So once your application has been built and signed, it's ready for deployment. We talk about deployment, we talk about the process of actually getting the app to users, right? So for web, all you have to really do is put the files on the server. That's it. I remember, I used to use FTPZilla back in the day and just kind of drag the new build file folder over and replace the previous one, and then once that was complete, all of your users have that new version of your web app. You have control over when your app is deployed.

5. Mobile App Deployment Challenges

Short description:

You have control over when your app is deployed. The platform sets the rules. You have to submit your app for app store approval before it can be deployed to users. It's important to understand the store approval guidelines and what can cause your application to be rejected. You can't have crashes or bugs in your application, no broken links or placeholder information. You also can't have a substandard UI. Your app can be rejected for not having enough lasting value. When maintaining for the Web, we have control over our own deployments and all users have the same version of the application at the same time. With Web applications, you can choose what dependencies you need and when to update them. Pushing a bug fix or updating the application on mobile is not easy due to the long tail of app versions to support.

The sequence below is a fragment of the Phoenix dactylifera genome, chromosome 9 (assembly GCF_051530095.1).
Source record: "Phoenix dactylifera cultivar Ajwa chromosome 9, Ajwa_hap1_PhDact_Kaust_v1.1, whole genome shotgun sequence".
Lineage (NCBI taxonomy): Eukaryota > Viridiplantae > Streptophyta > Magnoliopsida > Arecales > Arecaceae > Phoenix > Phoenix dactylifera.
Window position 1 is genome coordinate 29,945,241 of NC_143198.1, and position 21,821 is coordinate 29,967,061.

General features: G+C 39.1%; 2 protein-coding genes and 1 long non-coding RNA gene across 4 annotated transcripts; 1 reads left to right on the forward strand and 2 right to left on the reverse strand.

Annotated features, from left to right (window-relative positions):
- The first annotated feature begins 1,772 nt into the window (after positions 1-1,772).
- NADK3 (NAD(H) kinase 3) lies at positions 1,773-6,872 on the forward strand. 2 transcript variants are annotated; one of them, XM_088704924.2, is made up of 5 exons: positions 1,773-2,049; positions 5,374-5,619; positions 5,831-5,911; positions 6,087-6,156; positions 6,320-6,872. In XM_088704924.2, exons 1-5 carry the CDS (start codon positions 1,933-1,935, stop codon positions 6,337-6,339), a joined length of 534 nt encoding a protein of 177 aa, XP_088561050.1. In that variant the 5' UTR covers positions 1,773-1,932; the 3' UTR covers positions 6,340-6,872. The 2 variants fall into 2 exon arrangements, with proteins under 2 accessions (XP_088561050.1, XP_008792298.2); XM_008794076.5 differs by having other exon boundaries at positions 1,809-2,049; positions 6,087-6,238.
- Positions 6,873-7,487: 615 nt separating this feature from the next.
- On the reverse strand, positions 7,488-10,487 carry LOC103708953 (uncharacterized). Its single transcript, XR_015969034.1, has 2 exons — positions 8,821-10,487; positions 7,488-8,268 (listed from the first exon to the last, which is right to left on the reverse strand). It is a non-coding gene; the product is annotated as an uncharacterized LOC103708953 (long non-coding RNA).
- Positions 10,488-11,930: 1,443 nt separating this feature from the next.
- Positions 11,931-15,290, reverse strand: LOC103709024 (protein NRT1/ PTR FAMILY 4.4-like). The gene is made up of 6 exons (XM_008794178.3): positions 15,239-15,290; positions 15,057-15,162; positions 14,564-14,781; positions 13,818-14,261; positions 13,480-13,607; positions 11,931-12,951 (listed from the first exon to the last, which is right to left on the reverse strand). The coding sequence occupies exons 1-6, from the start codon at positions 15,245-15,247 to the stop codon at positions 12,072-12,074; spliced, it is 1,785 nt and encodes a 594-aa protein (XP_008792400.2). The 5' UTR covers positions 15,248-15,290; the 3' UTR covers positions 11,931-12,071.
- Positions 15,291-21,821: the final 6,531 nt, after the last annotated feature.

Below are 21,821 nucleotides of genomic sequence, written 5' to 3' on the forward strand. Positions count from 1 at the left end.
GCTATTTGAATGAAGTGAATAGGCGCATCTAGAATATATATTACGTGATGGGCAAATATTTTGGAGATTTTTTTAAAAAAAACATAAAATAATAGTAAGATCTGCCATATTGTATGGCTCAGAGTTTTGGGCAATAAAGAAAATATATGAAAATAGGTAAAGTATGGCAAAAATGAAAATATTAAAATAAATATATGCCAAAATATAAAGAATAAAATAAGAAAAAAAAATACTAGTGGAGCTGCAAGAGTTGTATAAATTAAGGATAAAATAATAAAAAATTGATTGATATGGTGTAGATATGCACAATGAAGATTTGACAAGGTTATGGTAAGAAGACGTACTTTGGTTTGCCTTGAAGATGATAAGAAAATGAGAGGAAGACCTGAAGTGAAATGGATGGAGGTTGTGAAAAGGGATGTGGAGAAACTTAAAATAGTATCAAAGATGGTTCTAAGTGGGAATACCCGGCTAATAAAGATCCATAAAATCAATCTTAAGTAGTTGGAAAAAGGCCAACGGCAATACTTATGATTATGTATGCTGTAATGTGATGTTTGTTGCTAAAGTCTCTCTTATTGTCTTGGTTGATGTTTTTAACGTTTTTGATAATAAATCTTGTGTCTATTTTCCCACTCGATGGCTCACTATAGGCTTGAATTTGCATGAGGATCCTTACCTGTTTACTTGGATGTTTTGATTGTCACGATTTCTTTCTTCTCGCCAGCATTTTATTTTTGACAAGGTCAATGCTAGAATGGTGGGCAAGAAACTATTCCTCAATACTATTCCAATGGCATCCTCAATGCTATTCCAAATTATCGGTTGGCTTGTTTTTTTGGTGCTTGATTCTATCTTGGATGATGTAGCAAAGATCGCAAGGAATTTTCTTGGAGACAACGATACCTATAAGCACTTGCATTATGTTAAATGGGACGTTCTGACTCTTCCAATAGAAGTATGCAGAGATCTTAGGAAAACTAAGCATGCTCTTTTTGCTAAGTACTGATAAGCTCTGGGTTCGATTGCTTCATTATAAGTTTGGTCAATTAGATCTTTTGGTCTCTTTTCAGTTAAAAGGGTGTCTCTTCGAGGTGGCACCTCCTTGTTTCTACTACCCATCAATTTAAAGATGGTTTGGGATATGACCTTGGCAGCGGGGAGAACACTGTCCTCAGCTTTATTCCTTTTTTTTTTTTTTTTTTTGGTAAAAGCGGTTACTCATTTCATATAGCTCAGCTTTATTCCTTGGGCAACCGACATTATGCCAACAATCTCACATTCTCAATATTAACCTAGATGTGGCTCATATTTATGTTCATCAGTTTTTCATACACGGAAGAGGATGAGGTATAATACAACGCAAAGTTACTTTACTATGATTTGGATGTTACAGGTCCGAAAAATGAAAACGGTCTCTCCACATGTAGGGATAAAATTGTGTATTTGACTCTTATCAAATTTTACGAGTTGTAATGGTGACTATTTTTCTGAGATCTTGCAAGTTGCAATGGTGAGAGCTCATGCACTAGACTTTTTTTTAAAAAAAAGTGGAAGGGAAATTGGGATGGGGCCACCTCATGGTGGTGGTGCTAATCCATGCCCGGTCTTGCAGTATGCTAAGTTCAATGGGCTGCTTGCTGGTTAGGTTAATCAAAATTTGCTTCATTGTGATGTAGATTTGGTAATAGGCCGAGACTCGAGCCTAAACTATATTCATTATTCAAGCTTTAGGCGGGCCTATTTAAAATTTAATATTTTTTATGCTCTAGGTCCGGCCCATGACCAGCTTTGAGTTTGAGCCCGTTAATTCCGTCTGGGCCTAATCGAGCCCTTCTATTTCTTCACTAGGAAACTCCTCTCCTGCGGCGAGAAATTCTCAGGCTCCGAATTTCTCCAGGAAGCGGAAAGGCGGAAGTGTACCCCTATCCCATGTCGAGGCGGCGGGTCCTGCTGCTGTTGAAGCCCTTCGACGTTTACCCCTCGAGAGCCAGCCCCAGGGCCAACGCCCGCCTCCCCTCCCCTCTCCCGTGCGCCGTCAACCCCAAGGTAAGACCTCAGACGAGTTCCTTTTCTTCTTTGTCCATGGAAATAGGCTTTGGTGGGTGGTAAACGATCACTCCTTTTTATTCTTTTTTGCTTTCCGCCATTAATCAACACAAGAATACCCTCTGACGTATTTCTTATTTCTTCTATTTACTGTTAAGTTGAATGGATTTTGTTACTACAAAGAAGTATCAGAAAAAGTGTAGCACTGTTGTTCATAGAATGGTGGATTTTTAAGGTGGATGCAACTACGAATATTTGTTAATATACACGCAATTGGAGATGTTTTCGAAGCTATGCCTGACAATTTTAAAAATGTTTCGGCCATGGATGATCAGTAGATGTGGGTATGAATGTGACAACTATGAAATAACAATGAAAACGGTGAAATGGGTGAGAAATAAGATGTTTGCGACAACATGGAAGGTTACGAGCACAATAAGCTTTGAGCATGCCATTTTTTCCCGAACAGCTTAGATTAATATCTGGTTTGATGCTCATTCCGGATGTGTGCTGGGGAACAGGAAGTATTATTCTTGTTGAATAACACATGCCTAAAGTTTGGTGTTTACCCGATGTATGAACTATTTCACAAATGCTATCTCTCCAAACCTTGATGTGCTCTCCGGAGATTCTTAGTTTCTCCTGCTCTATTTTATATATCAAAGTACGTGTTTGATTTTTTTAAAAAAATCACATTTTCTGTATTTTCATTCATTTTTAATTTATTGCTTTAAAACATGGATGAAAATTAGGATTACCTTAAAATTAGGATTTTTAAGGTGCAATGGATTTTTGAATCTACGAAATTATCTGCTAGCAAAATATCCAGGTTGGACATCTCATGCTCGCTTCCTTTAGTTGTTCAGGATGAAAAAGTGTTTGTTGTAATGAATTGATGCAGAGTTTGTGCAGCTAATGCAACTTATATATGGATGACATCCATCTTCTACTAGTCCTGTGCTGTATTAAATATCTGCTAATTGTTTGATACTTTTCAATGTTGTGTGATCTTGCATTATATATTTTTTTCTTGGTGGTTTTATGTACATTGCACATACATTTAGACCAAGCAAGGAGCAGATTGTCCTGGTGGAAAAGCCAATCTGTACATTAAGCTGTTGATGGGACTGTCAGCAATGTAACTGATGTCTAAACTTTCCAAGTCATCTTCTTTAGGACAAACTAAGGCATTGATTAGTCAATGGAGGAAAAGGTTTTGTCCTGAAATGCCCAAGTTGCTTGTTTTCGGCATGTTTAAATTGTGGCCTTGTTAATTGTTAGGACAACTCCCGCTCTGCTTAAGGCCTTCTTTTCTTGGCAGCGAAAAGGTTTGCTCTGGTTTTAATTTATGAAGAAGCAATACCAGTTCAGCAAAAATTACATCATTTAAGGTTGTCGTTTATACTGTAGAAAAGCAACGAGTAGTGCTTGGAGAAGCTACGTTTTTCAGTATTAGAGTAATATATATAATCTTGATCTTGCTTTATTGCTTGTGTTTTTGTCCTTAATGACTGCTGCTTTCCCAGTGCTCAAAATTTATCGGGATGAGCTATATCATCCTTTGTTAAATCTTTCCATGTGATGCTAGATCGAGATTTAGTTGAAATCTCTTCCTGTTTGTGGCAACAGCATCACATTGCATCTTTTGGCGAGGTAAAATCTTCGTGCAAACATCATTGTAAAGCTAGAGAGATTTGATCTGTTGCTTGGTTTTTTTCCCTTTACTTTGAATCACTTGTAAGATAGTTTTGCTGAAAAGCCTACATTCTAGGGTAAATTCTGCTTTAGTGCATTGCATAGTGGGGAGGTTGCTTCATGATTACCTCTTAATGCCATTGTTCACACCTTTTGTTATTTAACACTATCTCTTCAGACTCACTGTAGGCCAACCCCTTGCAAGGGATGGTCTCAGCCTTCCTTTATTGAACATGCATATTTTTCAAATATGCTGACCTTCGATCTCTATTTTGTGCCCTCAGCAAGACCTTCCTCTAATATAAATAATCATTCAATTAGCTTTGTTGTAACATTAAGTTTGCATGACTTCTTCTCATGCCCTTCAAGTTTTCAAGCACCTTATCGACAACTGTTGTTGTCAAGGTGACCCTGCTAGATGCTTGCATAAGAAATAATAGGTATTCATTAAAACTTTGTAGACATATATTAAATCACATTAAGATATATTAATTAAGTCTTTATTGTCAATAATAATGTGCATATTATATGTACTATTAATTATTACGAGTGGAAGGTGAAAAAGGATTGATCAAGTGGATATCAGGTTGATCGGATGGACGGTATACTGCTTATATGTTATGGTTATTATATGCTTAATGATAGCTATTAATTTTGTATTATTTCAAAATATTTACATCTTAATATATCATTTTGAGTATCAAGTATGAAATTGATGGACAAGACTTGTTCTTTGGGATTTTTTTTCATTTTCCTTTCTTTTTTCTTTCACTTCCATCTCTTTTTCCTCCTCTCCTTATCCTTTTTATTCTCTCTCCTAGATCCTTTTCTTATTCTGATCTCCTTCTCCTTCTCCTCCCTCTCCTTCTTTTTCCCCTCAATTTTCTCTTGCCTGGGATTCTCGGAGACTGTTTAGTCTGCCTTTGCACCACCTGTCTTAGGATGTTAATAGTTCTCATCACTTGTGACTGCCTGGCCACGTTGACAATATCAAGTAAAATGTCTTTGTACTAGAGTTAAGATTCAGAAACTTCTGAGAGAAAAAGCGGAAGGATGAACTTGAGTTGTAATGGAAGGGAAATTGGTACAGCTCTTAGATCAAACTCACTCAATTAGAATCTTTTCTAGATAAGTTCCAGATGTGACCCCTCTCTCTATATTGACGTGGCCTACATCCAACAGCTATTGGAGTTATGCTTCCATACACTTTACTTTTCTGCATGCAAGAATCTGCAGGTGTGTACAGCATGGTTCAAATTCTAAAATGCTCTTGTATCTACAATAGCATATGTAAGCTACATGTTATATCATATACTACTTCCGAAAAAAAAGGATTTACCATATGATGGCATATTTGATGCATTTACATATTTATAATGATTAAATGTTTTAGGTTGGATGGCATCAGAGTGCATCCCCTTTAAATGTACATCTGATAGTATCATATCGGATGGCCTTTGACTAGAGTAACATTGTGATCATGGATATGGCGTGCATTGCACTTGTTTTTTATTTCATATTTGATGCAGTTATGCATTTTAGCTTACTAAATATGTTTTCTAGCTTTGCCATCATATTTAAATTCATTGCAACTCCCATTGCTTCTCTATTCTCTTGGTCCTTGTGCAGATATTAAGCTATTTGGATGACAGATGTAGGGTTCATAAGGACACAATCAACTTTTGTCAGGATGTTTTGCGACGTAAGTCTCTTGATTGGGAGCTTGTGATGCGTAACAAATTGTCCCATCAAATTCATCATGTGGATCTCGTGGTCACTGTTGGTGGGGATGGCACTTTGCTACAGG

You have control over when your app is deployed. Again, this is kind of the theme here, but not the case when it comes to mobile, right? The platform sets the rules. You have to submit your app for app store approval before it can be deployed to users.

There are some ways to get apps in the hands of users, by bypassing app stores, but it's very, very rare and, honestly, most users will not install an app that does not come from the app store, and for good reason. The app stores set these specific privacy and security policies to ensure application quality, so you do have to also create a store listing. You're going to need to have all your details and your assets in that store listing, things like your app icon, your screenshots and previews, and you're also going to need to set your privacy and data agreements.